The Stats Tell the Story

ISDA Chief Executive Officer Scott O'Malia offers informal comments on important OTC derivatives issues in derivatiViews, reflecting ISDA's long-held commitment to making the market safer and more efficient.

Is the OTC derivatives market larger or smaller than 5 years ago? How much progress has the industry made in central clearing? By how much does netting reduce credit exposures?

If these and questions like them are of interest, have a look at the latest edition of ISDA’s Market Analysis. The paper integrates market data from a variety of sources – the BIS, clearinghouses and ISDA itself, to name a few – to show the impact of clearing, netting, compression and collateral on notional amounts and risk exposures in the over-the-counter (OTC) derivatives markets.

Take the first question above: the size of the OTC derivatives markets. If you look at notional amounts published by the BIS, you can see the size of the market increased by about 11% over the past five years. On an adjusted basis, however, the market declined by 9%.

What accounts for the difference? Two things. First, our analysis eliminates double-counting of cleared swaps. Clearing increases volumes (as one swap between counterparties is transformed into two swaps between each counterparty and the clearinghouse), even as it is designed to reduce risk. It’s worth noting that the cleared volume of interest rate swaps totaled 53.5% of IRS outstanding at year-end. That’s the highest percentage yet and it’s a 151% increase over year-end 2007. Second, our analysis also excludes FX transactions (as they are in many ways unlike other OTC derivatives).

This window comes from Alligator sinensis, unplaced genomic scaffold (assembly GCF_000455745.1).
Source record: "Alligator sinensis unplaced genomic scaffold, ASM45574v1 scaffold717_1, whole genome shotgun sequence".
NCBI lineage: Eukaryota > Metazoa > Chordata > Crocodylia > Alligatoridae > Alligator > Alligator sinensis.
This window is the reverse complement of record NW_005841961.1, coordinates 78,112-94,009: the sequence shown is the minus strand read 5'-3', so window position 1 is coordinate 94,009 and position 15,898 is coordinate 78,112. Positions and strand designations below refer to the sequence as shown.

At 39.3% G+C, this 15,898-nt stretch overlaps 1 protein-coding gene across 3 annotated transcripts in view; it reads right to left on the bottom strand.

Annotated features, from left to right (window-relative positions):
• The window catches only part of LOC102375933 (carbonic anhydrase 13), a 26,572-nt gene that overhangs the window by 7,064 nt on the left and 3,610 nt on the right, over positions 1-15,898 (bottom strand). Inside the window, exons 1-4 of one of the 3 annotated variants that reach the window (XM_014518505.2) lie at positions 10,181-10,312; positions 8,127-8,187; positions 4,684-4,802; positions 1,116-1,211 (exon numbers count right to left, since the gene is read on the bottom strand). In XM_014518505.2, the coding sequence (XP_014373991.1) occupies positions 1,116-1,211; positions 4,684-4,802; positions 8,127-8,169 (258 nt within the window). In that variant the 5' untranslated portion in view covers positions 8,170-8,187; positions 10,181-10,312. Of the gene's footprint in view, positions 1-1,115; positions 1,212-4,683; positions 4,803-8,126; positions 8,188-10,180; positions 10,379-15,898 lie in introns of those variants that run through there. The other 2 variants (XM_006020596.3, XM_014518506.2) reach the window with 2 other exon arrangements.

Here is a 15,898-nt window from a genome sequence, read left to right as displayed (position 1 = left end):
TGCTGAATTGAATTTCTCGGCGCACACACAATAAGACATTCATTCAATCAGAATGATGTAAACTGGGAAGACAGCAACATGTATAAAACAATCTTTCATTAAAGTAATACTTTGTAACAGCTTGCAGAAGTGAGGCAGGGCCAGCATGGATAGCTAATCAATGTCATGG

So on an adjusted basis, the market has declined. Why? One of the key factors is compression. Over the past decade or so, compression has reduced notionals outstanding by a little over $200 trillion, including some $120 trillion in interest rate derivatives and $80 trillion in credit default swaps. Compression is clearly one of the biggest factors driving changes in the volume of derivatives outstanding.

So far we’ve talked about notionals, which measure activity but not risk. Gross market value (GMV) reflects that risk by measuring the cost of replacing contracts. As the BIS reported, GMV increased for the period ending December 31, 2011 from mid-year 2011. Netting (a subject close to ISDA’s heart given our role in ensuring it helps firms reduce risk) lowers credit exposure to 14.3% of GMV and 0.6% of notionals. Collateralizaton reduces credit exposures to an even lower level.

We think these statistics tell an interesting story, even if it is not the tale that is often told. But that’s why we started the Market Analysis in the first place. We hope it leads to a more informed view of the key trends shaping the global OTC derivatives market.

For further insight, listen to yesterday’s derivatiViews post, a short interview with ISDA CEO Bob Pickel about the Market Analysis.

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